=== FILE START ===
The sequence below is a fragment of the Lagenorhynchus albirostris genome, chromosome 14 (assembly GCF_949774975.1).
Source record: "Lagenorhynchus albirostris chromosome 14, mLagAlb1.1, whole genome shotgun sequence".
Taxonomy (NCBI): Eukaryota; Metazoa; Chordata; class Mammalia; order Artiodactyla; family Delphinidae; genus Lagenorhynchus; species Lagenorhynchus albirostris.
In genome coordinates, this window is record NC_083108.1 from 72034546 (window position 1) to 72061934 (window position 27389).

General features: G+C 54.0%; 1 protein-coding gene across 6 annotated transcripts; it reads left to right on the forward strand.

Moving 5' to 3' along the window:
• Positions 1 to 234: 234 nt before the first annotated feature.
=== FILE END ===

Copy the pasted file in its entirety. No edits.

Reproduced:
The sequence below is a fragment of the Lagenorhynchus albirostris genome, chromosome 14 (assembly GCF_949774975.1).
Source record: "Lagenorhynchus albirostris chromosome 14, mLagAlb1.1, whole genome shotgun sequence".
Taxonomy (NCBI): Eukaryota; Metazoa; Chordata; class Mammalia; order Artiodactyla; family Delphinidae; genus Lagenorhynchus; species Lagenorhynchus albirostris.
In genome coordinates, this window is record NC_083108.1 from 72034546 (window position 1) to 72061934 (window position 27389).

General features: G+C 54.0%; 1 protein-coding gene across 6 annotated transcripts; it reads left to right on the forward strand.

Moving 5' to 3' along the window:
• Positions 1 to 234: 234 nt before the first annotated feature.